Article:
That is your opinion, which I don't share. But before we go into a lengthy exchange I suggest we agree to disagree.
Title: Re: Starlink : General Discussion - Thread 2
Post by: gongora on 10/17/2019 02:20 pm
I wouldn't assume that SpaceX actually intends to launch 30k more satellites.  They may just be filing extra orbits to give themselves more flexibility for future deployments.

Keyword is successive, not simultaneously.

What does successive mean in this context? ITU approval has a time limit (6 years?), if they don't use it within the time limit they'll lose it. So they can't file now for an orbit that they won't use for another 10 years for example.

If each satellite in the constellation needs replacing every 5 years, plus accounting for a non-zero failure rate, they may need 30,000 birds a lot sooner than first-blush impressions indicate

This.

Not this.  Those filings have nothing to do with the replacement cycle.

That is your opinion, which I don't share. But before we go into a lengthy exchange I suggest we agree to disagree.

Actually I'm not ok with that.  You don't need additional slots filed for replacements.  If you think these have anything to do with replacements you need to state why you think that is so.
Title: Re: Starlink : General Discussion - Thread 2
Post by: gongora on 10/17/2019 03:20 pm
ITU filings are for payloads (not necessarily individual satellites) transmitting at particular frequencies in particular orbits.  SpaceX keeps changing their orbits, and has applied for payloads in different frequency ranges, so these 30,000 could include new parameters and frequencies for the previously filed 12,000 satellites.
Title: Re: Starlink : General Discussion - Thread 2
Post by: fl1034 on 10/18/2019 03:51 am
It's been quite a while since Falcon 9's last mission. When's the next batch of Starlink coming?
Title: Re: Starlink : General Discussion - Thread 2
Post by: docmordrid on 10/18/2019 04:49 am
SpaceFlightNow has 4 StarLink launches with "TBD" NETs between now and the end of December.
Title: Re: Starlink : General Discussion - Thread 2
Post by: Comga on 10/20/2019 04:59 am
SpaceFlightNow has 4 StarLink launches with "TBD" NETs between now and the end of December.

During the same period some people are also expecting Santa Claus.

There was a statement that there could be two more Starlink launches after the October 17 and November 4 Starlink launches. We know those are not happening. The SFN info is likely just that the launches will probably happen but not start this month.
There are remarkably few launches with scheduled dates.
Title: Re: Starlink : General Discussion - Thread 2
Post by: FutureSpaceTourist on 10/22/2019 06:05 am
twitter.com/elonmusk/status/1186523464712146944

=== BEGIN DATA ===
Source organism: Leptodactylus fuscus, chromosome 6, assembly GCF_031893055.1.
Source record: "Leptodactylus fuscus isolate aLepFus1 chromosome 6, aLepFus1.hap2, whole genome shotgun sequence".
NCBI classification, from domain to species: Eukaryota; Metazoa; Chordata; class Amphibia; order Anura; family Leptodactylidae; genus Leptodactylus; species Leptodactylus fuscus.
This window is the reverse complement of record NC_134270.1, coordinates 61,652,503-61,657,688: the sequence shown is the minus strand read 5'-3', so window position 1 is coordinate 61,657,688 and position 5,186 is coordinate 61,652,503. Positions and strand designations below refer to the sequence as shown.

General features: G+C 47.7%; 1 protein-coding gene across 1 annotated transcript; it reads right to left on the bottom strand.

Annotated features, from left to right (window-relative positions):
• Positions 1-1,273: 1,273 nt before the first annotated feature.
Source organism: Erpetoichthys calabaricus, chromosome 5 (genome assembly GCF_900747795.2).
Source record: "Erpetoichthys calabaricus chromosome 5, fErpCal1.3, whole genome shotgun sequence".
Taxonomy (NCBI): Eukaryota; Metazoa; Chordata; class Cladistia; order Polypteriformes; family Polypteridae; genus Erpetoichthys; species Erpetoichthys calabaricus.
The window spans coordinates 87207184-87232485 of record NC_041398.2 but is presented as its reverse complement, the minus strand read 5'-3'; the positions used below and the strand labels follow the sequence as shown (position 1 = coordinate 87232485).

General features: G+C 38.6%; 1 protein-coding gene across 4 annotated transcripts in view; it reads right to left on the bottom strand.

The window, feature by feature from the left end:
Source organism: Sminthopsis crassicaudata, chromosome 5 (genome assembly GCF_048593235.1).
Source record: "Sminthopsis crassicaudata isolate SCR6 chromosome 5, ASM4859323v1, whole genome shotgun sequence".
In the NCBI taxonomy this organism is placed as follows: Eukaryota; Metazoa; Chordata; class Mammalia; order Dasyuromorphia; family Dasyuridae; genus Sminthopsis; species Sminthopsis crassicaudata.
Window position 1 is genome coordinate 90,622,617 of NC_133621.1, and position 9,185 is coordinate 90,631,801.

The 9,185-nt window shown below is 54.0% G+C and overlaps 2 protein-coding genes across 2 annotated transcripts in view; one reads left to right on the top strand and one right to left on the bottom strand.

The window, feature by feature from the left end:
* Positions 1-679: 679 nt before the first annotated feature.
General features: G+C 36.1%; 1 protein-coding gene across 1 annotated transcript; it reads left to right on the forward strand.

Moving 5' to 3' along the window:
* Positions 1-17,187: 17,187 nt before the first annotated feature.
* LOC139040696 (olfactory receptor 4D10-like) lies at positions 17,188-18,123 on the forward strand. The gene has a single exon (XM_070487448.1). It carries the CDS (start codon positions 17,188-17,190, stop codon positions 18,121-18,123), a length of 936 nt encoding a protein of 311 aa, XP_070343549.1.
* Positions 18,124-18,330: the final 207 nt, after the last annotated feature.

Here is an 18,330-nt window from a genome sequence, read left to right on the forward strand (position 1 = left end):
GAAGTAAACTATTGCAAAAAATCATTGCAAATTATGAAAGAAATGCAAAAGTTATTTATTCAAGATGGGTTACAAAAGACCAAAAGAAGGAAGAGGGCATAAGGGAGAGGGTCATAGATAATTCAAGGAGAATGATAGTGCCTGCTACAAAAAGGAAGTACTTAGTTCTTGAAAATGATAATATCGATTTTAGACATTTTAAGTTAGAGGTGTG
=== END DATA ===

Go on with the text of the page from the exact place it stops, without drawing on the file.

Quote
Sending this tweet through space via Starlink satellite 🛰

https://twitter.com/elonmusk/status/1186524008621043713

Quote
Whoa, it worked!!
Title: Re: Starlink : General Discussion - Thread 2
Post by: sferrin on 10/22/2019 10:50 am
I can't help but think that the government has CALEA problems with StarLink.
https://www.eff.org/issues/calea (https://www.eff.org/issues/calea)

Why would it be any different than any other satellite communications network?
Title: Re: Starlink : General Discussion - Thread 2
Post by: watermod on 10/23/2019 02:21 am
I can't help but think that the government has CALEA problems with StarLink.
https://www.eff.org/issues/calea (https://www.eff.org/issues/calea)

Why would it be any different than any other satellite communications network?

You have to know CALEA and really think about it.  (I had to deal with it at a now pretty much extinct cellular manufacturer when designing call flows etc..) 

I saw the initial StarLink as being designed NOT to BE an End to End user service that could be considered a telephone leg in the CALEA worldview but rather as a point in a service backbone leg.  This is evident when the endpoint is router with WiFi and not say a phone.    It becomes more obviously with the Sat to Sat laser connections as communications becomes so much more efficient when it doesn't need to go through central nodes on Earth.   

Currently CALEA requires ALL data calls and a random % (this keeps changing but usually 25 to 35 percent  voice calls) to be echoed by the central offices directly to the FBI.  The current StarLink does not appear to be designed with a central office model  The model is communicating nodes with soon fast laser routes to other nodes.  It is obvious that some huge backbone channeling all the StarLink traffic to the FBI would destroy the functional efficiency of StarLink (as it would require a central office POV overlay to ship to the FBI) and most of it's advantages. So it can not be construed as a telephony device or it gets crippled and the FBI gets overwhelmed with massive amounts of data. 

I could go into more detail but look at CALEA.

Title: Re: Starlink : General Discussion - Thread 2
Post by: sferrin on 10/23/2019 10:08 am
Currently CALEA requires ALL data calls and a random % (this keeps changing but usually 25 to 35 percent  voice calls) to be echoed by the central offices directly to the FBI.